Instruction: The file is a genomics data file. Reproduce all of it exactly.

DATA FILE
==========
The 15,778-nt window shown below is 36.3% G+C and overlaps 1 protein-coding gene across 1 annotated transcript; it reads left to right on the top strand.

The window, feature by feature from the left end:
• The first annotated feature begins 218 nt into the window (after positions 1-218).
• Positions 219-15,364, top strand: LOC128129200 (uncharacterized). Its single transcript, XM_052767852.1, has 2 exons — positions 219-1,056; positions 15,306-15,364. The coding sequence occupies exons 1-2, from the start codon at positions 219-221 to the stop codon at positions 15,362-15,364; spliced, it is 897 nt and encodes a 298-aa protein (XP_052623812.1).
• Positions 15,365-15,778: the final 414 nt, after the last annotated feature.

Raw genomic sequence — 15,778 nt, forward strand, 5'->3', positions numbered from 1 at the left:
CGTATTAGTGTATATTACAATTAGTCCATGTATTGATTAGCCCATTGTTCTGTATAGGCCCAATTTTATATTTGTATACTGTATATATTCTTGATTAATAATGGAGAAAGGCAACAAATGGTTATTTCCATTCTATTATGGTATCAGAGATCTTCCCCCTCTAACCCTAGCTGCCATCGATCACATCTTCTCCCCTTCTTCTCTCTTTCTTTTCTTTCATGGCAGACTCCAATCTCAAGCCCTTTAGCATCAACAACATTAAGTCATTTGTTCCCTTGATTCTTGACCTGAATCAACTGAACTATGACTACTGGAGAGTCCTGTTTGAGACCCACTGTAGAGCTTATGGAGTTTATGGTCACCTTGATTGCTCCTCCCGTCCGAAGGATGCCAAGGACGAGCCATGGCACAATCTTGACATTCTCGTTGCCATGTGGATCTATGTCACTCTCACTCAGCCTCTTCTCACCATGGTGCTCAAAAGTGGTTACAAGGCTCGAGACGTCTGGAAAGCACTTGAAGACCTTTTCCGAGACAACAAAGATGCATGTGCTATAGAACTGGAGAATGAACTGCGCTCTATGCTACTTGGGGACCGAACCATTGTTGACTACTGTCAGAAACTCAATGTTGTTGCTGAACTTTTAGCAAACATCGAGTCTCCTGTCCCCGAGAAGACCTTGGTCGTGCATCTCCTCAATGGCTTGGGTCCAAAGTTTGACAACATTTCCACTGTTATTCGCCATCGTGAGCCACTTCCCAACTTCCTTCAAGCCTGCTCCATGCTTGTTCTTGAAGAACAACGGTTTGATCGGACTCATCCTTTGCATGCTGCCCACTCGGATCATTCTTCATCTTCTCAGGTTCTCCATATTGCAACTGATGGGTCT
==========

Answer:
The 15,778-nt window shown below is 36.3% G+C and overlaps 1 protein-coding gene across 1 annotated transcript; it reads left to right on the top strand.

The window, feature by feature from the left end:
• The first annotated feature begins 218 nt into the window (after positions 1-218).
• Positions 219-15,364, top strand: LOC128129200 (uncharacterized). Its single transcript, XM_052767852.1, has 2 exons — positions 219-1,056; positions 15,306-15,364. The coding sequence occupies exons 1-2, from the start codon at positions 219-221 to the stop codon at positions 15,362-15,364; spliced, it is 897 nt and encodes a 298-aa protein (XP_052623812.1).
• Positions 15,365-15,778: the final 414 nt, after the last annotated feature.

Raw genomic sequence — 15,778 nt, forward strand, 5'->3', positions numbered from 1 at the left:
CGTATTAGTGTATATTACAATTAGTCCATGTATTGATTAGCCCATTGTTCTGTATAGGCCCAATTTTATATTTGTATACTGTATATATTCTTGATTAATAATGGAGAAAGGCAACAAATGGTTATTTCCATTCTATTATGGTATCAGAGATCTTCCCCCTCTAACCCTAGCTGCCATCGATCACATCTTCTCCCCTTCTTCTCTCTTTCTTTTCTTTCATGGCAGACTCCAATCTCAAGCCCTTTAGCATCAACAACATTAAGTCATTTGTTCCCTTGATTCTTGACCTGAATCAACTGAACTATGACTACTGGAGAGTCCTGTTTGAGACCCACTGTAGAGCTTATGGAGTTTATGGTCACCTTGATTGCTCCTCCCGTCCGAAGGATGCCAAGGACGAGCCATGGCACAATCTTGACATTCTCGTTGCCATGTGGATCTATGTCACTCTCACTCAGCCTCTTCTCACCATGGTGCTCAAAAGTGGTTACAAGGCTCGAGACGTCTGGAAAGCACTTGAAGACCTTTTCCGAGACAACAAAGATGCATGTGCTATAGAACTGGAGAATGAACTGCGCTCTATGCTACTTGGGGACCGAACCATTGTTGACTACTGTCAGAAACTCAATGTTGTTGCTGAACTTTTAGCAAACATCGAGTCTCCTGTCCCCGAGAAGACCTTGGTCGTGCATCTCCTCAATGGCTTGGGTCCAAAGTTTGACAACATTTCCACTGTTATTCGCCATCGTGAGCCACTTCCCAACTTCCTTCAAGCCTGCTCCATGCTTGTTCTTGAAGAACAACGGTTTGATCGGACTCATCCTTTGCATGCTGCCCACTCGGATCATTCTTCATCTTCTCAGGTTCTCCATATTGCAACTGATGGGTCT